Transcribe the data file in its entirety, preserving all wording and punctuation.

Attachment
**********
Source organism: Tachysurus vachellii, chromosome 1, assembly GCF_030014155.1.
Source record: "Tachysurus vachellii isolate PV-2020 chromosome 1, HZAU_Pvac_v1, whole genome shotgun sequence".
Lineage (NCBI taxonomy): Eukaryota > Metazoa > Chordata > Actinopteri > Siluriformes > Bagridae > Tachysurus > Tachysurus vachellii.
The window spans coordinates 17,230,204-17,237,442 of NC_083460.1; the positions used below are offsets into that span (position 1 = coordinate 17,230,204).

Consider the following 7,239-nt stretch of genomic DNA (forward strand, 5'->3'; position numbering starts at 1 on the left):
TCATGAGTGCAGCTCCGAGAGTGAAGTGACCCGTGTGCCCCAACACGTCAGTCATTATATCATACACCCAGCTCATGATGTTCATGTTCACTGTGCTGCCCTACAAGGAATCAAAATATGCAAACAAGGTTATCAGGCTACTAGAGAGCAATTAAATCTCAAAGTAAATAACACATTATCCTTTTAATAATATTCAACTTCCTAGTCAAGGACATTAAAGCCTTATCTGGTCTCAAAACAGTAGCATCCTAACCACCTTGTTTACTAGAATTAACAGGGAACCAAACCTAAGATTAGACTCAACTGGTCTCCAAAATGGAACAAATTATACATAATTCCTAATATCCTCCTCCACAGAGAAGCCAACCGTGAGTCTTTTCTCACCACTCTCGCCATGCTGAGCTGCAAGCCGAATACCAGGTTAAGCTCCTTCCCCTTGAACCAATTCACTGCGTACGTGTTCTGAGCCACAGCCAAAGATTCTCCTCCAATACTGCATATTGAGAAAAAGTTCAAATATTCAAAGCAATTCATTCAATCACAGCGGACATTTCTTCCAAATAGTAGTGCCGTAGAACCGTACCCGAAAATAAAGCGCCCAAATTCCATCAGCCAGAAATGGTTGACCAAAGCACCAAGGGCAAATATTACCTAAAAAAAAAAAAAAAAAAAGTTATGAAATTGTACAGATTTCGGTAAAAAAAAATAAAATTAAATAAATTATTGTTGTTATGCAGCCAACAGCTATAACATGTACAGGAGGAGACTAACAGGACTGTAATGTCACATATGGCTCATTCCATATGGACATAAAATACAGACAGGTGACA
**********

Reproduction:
Source organism: Tachysurus vachellii, chromosome 1, assembly GCF_030014155.1.
Source record: "Tachysurus vachellii isolate PV-2020 chromosome 1, HZAU_Pvac_v1, whole genome shotgun sequence".
Lineage (NCBI taxonomy): Eukaryota > Metazoa > Chordata > Actinopteri > Siluriformes > Bagridae > Tachysurus > Tachysurus vachellii.
The window spans coordinates 17,230,204-17,237,442 of NC_083460.1; the positions used below are offsets into that span (position 1 = coordinate 17,230,204).

Consider the following 7,239-nt stretch of genomic DNA (forward strand, 5'->3'; position numbering starts at 1 on the left):
TCATGAGTGCAGCTCCGAGAGTGAAGTGACCCGTGTGCCCCAACACGTCAGTCATTATATCATACACCCAGCTCATGATGTTCATGTTCACTGTGCTGCCCTACAAGGAATCAAAATATGCAAACAAGGTTATCAGGCTACTAGAGAGCAATTAAATCTCAAAGTAAATAACACATTATCCTTTTAATAATATTCAACTTCCTAGTCAAGGACATTAAAGCCTTATCTGGTCTCAAAACAGTAGCATCCTAACCACCTTGTTTACTAGAATTAACAGGGAACCAAACCTAAGATTAGACTCAACTGGTCTCCAAAATGGAACAAATTATACATAATTCCTAATATCCTCCTCCACAGAGAAGCCAACCGTGAGTCTTTTCTCACCACTCTCGCCATGCTGAGCTGCAAGCCGAATACCAGGTTAAGCTCCTTCCCCTTGAACCAATTCACTGCGTACGTGTTCTGAGCCACAGCCAAAGATTCTCCTCCAATACTGCATATTGAGAAAAAGTTCAAATATTCAAAGCAATTCATTCAATCACAGCGGACATTTCTTCCAAATAGTAGTGCCGTAGAACCGTACCCGAAAATAAAGCGCCCAAATTCCATCAGCCAGAAATGGTTGACCAAAGCACCAAGGGCAAATATTACCTAAAAAAAAAAAAAAAAAAAGTTATGAAATTGTACAGATTTCGGTAAAAAAAAATAAAATTAAATAAATTATTGTTGTTATGCAGCCAACAGCTATAACATGTACAGGAGGAGACTAACAGGACTGTAATGTCACATATGGCTCATTCCATATGGACATAAAATACAGACAGGTGACA